Folb recommended searching the south side of the Point first and keeping an eye out for a south-to-north current, combined with a southwesterly wind warming the water at both sides of the Point.

“The fish are more aggregated in the spring,” he said, so you can often see them moving through the clear water before the hit.”

However, spring fishing is mostly sightless, with the most fish taken with cut menhaden (sometimes mullet or the head of a sea mullet) on a 7/0 to 10/0 short-shank circle hook on a fish-finder (slider) rig.

You need storm sinkers (with prongs digging into the sand) to hold bottom in these longshore currents. Weight is whatever it takes, from 8 ounces to twice that.

Sometimes you see the fish coming, and sometimes you see the birds that see the fish coming. In either case, the first indication (after the birds) will be dipping rods to the south, steadily advancing northward. That’s the time to stick your stick in a rod holder and grab a big casting rod armed with a big Hopkins, Gator,or other big metal jig (we call them “spoons” here).

Hatteras Island is the most heavily fished area year round, but big red drum are often caught a week or two earlier off Ocracoke and especially Portsmouth Island. Portsmouth can be miserable this time of year, but big red drum have a way of making you forget you’re cold, tired, wet, and hungry.

You’ve got several choices. The best piers are at Rodanthe, Avon, and Frisco, the best beaches at Cape Point, False Point at Hatteras Inlet, Ocracoke Inlet, and anywhere at Portsmouth Island. But for the best fishing, you really ought to get a guide and a boat.

Here’s why.

Boat Fishing

Captain Darrell Hendricks skippers the Tide Runner out of Hatteras Harbor Marina (tiderunner82@earthlink.net).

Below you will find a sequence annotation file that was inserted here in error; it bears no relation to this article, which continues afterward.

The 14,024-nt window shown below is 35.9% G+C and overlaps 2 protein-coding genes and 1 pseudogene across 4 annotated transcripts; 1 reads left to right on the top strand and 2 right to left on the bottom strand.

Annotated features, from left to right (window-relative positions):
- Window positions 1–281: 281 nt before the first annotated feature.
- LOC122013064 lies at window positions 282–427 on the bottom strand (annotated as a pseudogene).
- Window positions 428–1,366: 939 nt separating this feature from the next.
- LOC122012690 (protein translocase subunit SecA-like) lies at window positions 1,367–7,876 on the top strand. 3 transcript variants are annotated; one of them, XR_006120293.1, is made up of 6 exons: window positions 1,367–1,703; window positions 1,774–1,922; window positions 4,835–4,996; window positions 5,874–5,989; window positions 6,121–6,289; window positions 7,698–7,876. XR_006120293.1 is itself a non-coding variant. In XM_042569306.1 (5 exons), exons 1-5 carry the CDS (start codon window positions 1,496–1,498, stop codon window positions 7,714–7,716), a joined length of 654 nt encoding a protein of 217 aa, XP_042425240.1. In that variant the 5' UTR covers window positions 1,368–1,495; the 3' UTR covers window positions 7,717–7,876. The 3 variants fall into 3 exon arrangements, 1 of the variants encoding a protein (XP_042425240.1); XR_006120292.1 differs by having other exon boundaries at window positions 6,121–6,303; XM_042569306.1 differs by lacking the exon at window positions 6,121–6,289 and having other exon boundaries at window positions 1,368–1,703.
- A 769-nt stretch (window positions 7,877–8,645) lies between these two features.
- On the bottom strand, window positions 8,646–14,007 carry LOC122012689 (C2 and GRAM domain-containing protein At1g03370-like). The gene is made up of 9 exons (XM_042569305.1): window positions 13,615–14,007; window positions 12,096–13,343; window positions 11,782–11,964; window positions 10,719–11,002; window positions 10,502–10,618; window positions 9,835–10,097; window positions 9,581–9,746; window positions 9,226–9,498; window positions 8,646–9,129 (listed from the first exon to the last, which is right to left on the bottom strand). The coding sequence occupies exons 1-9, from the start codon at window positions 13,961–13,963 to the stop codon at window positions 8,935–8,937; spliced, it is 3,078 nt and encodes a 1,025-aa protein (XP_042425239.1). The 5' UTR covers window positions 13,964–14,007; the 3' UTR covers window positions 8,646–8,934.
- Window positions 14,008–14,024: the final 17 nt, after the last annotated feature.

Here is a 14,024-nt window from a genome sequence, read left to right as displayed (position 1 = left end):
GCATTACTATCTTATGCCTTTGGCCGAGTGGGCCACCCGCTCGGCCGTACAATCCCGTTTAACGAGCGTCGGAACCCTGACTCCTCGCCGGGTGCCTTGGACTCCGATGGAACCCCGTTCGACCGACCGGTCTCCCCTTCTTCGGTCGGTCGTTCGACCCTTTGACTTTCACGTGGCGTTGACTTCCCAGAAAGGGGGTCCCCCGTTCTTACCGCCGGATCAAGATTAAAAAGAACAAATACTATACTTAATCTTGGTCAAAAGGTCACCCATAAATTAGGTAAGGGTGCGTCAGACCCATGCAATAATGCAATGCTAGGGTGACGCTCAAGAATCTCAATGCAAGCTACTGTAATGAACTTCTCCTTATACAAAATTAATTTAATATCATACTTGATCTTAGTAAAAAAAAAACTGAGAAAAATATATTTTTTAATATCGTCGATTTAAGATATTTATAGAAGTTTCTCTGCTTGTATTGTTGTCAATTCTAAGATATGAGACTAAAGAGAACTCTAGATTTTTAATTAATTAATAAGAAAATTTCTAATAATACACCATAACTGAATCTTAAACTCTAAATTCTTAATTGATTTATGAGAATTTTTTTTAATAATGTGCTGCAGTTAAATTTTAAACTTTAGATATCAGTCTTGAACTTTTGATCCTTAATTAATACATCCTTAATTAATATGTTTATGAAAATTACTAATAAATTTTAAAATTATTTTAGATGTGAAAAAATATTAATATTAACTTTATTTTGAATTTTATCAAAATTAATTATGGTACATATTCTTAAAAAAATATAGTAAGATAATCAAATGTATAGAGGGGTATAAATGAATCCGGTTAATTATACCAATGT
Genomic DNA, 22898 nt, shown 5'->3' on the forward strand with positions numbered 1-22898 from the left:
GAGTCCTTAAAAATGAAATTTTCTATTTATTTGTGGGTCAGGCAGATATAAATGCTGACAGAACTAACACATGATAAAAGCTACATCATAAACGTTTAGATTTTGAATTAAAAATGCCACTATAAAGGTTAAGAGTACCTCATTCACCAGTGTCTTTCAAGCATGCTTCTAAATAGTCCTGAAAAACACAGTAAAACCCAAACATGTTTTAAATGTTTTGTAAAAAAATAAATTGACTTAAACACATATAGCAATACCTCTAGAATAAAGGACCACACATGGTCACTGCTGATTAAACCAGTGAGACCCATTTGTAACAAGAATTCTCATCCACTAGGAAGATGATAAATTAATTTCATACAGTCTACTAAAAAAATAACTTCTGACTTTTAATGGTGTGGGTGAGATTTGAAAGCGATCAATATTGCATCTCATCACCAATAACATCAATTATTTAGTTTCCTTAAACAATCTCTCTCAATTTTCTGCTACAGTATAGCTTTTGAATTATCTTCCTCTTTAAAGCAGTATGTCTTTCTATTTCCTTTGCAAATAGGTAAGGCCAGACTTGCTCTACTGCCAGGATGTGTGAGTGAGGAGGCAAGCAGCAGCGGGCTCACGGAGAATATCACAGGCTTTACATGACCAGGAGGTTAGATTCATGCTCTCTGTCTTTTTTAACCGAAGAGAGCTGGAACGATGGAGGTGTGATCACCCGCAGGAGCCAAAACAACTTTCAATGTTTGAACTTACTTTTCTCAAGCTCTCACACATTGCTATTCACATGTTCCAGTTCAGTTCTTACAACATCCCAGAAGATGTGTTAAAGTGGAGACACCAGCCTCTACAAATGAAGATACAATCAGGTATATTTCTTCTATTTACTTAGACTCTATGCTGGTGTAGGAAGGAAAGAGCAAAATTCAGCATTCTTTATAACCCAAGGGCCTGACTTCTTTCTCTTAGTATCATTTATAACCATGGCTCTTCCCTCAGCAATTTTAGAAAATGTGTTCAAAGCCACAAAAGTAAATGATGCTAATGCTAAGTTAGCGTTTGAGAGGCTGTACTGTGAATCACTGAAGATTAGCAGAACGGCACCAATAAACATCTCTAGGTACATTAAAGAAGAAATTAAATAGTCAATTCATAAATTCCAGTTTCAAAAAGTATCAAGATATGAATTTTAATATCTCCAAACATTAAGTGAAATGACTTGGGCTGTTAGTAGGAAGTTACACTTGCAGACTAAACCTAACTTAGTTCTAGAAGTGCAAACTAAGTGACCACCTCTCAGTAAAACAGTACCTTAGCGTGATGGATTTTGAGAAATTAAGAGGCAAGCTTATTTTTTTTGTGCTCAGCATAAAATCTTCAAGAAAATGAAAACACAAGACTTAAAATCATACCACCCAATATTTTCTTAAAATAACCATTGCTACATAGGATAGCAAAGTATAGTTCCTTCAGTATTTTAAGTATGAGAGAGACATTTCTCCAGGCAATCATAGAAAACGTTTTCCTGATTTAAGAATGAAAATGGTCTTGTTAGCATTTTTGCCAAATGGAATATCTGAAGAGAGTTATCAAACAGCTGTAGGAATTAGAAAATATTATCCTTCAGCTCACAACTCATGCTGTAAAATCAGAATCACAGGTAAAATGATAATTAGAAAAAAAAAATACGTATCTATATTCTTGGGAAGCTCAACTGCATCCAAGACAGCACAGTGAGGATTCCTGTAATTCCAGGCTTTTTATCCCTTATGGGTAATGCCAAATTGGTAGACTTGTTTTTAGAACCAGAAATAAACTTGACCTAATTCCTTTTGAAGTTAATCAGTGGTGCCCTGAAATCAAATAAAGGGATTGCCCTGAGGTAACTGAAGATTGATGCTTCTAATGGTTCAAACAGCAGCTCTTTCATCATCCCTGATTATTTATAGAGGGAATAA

Like many inshore guides at the Outer Banks, he specializes in red drum, striped bass, king mackerel, cobia, and less sexy fish like Spanish mackerel, seatrout and flounder.

April is a peak period for finding large aggregations of big red drum, and Hendricks knows where to look.

“April is a great time for sight casting, especially up against Diamond Shoals,” he said, “because the water is clear, the fish are bunched as they chase baitfish. In the early morning you can see the large copper patches of schools in the shallow water against the shoals or the beaches.”

Boat fishing has the advantage of being able to chase the fish.

“They’re moving fast this time of year following bait, usually with the wind,” Hendricks said. “If the wind is blowing the bait offshore, they move offshore and you can follow them.”

He doesn’t use bait, preferring sight casting with light tackle. He recommends 8- to 17-pound-test line and tossing bucktails, Hopkins or other small lures and, like other guides, provides everything unless you prefer to use your own tackle.

“They’re all sizes out there, from puppy drum to 40- and 50-pound fish,” he said. “And they’re as easy to find in April as in the fall, often easier because the water is clear, the fish are bunched up, and they’re in shallower water.”